My senior thesis probes the apparently paradoxical celebration of Native Americans against the backdrop of the ongoing suppression of their cultures in the late nineteenth and early twentieth centuries. Using the history of conflicts involving broken treaties with Indian nations as a lens for understanding this paradox, I argue that such public amusements as World’s Fairs and Wild West shows extended the Euro-American logic of conquest that, since the colonial period, had invoked ideas of “ignoble savagery” as justifications for duplicitous dealings with native peoples. In contrast to the persistence of indigenous traditions in the present, the organizers of the fairs celebrated a “noble savage” defined either by progress toward “civilization” or by disappearance into a fictionalized noble past. Given these standards of “nobility,” the representation of a supposedly vanished people became a right of conquest.
Much of my analysis deals with commentary on Native Americans in official publications from the World’s Fairs of Philadelphia (1876), Chicago (1893), and St. Louis (1904), including guidebooks, promotional weeklies, and souvenir books. Between Penn’s libraries and online repositories, many of these sources were readily available to me. With financial assistance provided by the Mary L. and Matthew S. Santirocco College Alumni Society Undergraduate Research Grant, I was able to visit the archives at the Brooklyn Museum in New York and the American Philosophical Society in Philadelphia to gain insights into perspectives I could not readily access otherwise—those of academics who helped to organize Native American displays for World’s Fairs. I focused on the former Penn Museum director Stewart Culin (whose papers are in Brooklyn) and the famed anthropologist Franz Boas (whose ethnographic notes and correspondence are in Philadelphia), both of whom worked under Frederic Ward Putnam at the 1893 World’s Columbian Exposition.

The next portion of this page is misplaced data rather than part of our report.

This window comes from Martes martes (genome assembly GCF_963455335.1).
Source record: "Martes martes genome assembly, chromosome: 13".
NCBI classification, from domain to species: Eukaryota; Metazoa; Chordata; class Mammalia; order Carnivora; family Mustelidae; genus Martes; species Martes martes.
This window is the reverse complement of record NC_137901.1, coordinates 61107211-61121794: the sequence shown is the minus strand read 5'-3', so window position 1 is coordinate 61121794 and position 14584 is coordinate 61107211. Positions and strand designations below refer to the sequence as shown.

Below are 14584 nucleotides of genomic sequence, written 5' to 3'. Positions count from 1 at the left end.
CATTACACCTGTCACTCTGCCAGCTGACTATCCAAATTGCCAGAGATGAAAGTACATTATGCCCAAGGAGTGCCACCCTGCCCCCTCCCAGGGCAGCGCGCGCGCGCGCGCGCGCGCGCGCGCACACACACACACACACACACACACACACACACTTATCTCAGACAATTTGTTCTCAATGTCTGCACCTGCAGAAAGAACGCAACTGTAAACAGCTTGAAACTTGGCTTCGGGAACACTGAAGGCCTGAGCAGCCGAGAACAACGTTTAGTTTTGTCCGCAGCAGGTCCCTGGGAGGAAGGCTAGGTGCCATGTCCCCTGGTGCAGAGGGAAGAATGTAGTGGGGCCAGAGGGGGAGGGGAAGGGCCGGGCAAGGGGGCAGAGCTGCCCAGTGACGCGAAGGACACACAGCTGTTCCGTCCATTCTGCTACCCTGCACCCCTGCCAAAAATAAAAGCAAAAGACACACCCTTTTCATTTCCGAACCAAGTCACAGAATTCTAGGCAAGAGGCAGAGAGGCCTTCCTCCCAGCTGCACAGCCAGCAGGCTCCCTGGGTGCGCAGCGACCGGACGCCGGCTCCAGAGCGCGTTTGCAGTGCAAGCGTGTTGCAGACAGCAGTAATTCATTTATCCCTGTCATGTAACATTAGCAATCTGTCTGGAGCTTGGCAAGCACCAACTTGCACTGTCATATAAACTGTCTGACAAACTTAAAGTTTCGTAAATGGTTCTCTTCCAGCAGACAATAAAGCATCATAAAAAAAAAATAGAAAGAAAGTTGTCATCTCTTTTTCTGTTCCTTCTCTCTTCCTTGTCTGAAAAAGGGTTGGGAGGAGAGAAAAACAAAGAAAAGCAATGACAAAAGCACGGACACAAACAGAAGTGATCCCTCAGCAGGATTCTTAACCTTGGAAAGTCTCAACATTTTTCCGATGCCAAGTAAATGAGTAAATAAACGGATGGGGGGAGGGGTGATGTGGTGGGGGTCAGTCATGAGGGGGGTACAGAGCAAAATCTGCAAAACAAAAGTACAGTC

I found much in these men’s unpublished writings that validated my hypothesis—references to the extinction of native cultures, a particular interest in vanished or vanishing traditions, and justifications of the importance of studying Native Americans in terms of the disappearance of their lifeways. By framing their work in this way, Culin, Boas, and other academics not only demonstrated how they could establish themselves as authorities on the representation of cultures that ostensibly could not represent themselves, but also signaled that vanished peoples had a certain “nobility” that made them worth studying. What I was surprised to find were moments of candidness in which these scholars, with a far greater appreciation of indigenous cultures than ordinary entertainers, described Native American societies of their own times in disparaging ways, both in relation to the vanished past and in absolute moral terms. It seems, therefore, that academics often thought much like their lay contemporaries and lent intellectual legitimacy to civiizational narratives that, today, we would condemn. Having uncovered such unexpected details, I can say without a doubt that my archival research will enrich my thesis, and the skills I developed in sorting through voluminous material to extract meaningful evidence will prove invaluable as I continue to pursue history in my academic career.